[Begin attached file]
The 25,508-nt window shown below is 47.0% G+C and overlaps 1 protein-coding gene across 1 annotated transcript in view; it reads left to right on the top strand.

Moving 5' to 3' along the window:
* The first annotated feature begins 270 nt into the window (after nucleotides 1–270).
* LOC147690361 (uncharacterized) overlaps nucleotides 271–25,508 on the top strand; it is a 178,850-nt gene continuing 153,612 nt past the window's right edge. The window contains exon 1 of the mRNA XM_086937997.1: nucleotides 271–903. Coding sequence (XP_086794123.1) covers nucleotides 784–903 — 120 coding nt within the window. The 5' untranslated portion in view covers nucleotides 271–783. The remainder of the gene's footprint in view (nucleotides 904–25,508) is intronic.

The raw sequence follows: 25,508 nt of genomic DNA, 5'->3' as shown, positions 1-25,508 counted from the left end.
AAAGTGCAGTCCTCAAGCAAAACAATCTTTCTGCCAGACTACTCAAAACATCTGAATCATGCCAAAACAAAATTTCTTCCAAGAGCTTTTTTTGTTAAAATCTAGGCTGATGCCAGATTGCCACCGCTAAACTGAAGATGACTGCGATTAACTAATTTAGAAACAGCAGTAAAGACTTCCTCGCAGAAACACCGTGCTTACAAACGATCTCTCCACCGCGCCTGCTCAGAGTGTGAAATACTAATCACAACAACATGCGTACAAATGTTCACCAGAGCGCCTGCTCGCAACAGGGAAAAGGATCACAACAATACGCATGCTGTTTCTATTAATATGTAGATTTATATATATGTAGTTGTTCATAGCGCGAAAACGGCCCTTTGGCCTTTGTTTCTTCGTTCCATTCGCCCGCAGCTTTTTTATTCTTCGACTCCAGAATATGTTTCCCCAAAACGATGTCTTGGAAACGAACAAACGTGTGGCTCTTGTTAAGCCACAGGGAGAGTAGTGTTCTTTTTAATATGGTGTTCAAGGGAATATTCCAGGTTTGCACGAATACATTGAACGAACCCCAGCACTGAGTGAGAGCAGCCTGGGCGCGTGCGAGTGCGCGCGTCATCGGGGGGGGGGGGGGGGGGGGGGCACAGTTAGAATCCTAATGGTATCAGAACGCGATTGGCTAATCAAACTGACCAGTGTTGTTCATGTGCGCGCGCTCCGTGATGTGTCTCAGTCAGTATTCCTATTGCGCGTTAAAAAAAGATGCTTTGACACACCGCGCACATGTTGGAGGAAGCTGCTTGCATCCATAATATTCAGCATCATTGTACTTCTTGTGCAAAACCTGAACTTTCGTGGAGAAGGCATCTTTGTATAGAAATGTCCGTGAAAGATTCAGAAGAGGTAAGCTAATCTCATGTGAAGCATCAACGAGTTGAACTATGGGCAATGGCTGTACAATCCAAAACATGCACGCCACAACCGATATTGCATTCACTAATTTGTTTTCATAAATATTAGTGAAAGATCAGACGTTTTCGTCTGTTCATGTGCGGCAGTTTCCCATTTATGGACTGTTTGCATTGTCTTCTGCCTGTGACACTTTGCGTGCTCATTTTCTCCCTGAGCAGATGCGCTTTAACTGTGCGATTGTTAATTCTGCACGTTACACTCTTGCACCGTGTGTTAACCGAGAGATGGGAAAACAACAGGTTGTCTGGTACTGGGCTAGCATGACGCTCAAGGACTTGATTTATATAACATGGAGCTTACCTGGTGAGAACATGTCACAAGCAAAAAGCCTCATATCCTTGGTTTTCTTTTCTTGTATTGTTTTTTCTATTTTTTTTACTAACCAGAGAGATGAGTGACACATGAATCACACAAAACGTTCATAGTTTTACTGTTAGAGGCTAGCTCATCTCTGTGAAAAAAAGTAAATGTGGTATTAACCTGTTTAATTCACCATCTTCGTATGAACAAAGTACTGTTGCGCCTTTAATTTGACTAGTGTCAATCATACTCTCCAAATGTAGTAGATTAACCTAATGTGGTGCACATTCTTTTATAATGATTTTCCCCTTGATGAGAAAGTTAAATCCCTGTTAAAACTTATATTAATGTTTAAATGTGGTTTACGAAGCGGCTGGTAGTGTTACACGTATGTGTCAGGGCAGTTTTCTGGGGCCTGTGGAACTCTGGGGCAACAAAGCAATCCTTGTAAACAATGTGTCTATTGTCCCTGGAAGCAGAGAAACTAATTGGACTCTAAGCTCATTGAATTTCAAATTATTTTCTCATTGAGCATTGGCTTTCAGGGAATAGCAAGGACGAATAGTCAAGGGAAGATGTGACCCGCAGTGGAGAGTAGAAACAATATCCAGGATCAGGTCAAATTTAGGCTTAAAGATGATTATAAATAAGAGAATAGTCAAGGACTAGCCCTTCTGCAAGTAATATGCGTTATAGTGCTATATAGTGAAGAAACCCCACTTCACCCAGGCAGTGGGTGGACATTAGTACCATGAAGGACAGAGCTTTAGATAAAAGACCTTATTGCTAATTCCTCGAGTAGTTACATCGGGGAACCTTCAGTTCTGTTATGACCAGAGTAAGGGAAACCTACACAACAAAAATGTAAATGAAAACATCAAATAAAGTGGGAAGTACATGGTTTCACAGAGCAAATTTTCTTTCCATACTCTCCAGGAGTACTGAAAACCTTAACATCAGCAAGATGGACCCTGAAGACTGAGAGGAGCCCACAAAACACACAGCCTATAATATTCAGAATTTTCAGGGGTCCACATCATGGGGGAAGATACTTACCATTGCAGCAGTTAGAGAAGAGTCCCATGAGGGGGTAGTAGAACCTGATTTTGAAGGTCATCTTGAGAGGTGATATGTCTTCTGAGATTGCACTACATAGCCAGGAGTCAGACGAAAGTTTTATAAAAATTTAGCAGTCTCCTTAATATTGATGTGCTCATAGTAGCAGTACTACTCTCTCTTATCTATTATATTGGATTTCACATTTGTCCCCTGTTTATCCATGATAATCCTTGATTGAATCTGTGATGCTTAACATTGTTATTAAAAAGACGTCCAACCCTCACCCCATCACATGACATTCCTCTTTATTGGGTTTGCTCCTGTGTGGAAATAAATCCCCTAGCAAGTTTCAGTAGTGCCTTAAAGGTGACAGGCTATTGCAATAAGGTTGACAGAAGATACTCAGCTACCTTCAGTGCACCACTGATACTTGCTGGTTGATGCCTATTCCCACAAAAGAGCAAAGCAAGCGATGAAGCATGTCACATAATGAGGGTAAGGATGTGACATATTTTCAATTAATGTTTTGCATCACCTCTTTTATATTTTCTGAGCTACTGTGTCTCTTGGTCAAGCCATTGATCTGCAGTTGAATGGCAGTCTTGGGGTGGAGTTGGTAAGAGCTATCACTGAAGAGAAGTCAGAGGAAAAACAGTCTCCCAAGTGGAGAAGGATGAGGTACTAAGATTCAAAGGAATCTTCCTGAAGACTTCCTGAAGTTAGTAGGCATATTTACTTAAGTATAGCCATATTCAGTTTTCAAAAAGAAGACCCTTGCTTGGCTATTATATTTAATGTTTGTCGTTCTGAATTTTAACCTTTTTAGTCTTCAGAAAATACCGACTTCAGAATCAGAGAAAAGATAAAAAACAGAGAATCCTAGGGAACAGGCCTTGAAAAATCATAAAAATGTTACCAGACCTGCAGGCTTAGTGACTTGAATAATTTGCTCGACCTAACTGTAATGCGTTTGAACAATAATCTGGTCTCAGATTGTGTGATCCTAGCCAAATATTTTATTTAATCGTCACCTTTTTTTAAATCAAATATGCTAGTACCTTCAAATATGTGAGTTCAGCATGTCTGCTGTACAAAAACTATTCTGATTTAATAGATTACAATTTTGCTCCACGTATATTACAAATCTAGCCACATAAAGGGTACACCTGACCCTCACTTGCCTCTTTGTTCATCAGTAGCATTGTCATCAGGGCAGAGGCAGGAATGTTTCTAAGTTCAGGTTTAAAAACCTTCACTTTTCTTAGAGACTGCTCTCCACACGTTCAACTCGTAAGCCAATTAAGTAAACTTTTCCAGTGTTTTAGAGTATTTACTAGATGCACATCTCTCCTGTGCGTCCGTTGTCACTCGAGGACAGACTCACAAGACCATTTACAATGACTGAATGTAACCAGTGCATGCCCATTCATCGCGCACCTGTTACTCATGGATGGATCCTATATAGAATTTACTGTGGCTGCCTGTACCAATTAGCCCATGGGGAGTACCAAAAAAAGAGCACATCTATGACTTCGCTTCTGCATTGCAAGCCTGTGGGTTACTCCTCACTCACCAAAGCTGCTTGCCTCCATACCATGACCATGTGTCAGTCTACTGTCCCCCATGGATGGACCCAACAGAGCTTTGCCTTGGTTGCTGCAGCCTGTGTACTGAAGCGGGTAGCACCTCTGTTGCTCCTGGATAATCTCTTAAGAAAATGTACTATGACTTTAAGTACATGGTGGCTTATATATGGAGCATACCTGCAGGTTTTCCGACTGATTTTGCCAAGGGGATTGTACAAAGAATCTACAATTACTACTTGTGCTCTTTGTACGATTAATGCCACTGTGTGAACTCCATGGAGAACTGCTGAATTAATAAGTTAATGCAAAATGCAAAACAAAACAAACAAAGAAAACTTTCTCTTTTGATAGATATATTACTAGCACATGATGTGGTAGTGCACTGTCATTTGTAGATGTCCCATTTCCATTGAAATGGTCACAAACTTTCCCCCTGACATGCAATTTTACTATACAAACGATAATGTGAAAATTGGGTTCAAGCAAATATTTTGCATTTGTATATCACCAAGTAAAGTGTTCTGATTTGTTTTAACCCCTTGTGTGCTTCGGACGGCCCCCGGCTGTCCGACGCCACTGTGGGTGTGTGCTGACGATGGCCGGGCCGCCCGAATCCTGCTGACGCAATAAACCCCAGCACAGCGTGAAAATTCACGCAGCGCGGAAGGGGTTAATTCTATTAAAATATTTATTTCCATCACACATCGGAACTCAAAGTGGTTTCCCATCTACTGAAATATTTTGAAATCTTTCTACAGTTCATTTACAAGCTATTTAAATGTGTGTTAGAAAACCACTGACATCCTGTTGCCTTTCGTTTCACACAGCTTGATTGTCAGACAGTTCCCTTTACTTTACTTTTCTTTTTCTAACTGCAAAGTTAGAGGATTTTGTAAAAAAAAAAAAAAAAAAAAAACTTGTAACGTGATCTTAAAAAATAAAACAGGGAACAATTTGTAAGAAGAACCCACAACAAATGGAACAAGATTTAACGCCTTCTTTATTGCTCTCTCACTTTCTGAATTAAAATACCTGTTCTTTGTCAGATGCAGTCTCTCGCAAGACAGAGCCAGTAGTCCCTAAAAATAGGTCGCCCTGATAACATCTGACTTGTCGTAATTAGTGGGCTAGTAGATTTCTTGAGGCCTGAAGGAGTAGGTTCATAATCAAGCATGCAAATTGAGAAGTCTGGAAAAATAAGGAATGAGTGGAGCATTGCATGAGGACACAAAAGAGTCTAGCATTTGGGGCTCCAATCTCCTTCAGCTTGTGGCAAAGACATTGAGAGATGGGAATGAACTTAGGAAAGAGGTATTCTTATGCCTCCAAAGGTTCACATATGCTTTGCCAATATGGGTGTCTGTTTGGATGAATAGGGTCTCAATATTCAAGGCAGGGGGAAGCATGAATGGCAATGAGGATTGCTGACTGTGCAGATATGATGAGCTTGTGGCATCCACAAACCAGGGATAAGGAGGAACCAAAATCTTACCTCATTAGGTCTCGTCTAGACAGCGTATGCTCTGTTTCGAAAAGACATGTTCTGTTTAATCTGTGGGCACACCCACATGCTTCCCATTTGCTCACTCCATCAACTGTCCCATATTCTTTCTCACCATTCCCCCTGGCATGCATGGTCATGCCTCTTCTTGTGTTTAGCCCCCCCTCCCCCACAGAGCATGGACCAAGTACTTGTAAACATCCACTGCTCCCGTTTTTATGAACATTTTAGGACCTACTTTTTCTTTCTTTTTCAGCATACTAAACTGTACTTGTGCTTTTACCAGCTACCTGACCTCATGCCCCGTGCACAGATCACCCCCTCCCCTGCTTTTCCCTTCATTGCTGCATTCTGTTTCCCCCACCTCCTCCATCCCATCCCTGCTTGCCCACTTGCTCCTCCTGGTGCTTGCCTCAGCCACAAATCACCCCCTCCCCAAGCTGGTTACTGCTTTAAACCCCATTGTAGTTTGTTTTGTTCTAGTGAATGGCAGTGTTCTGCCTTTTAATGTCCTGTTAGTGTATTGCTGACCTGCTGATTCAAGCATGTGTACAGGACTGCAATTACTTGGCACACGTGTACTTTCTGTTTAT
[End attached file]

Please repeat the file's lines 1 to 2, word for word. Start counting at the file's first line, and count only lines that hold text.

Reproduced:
The 25,508-nt window shown below is 47.0% G+C and overlaps 1 protein-coding gene across 1 annotated transcript in view; it reads left to right on the top strand.

Moving 5' to 3' along the window: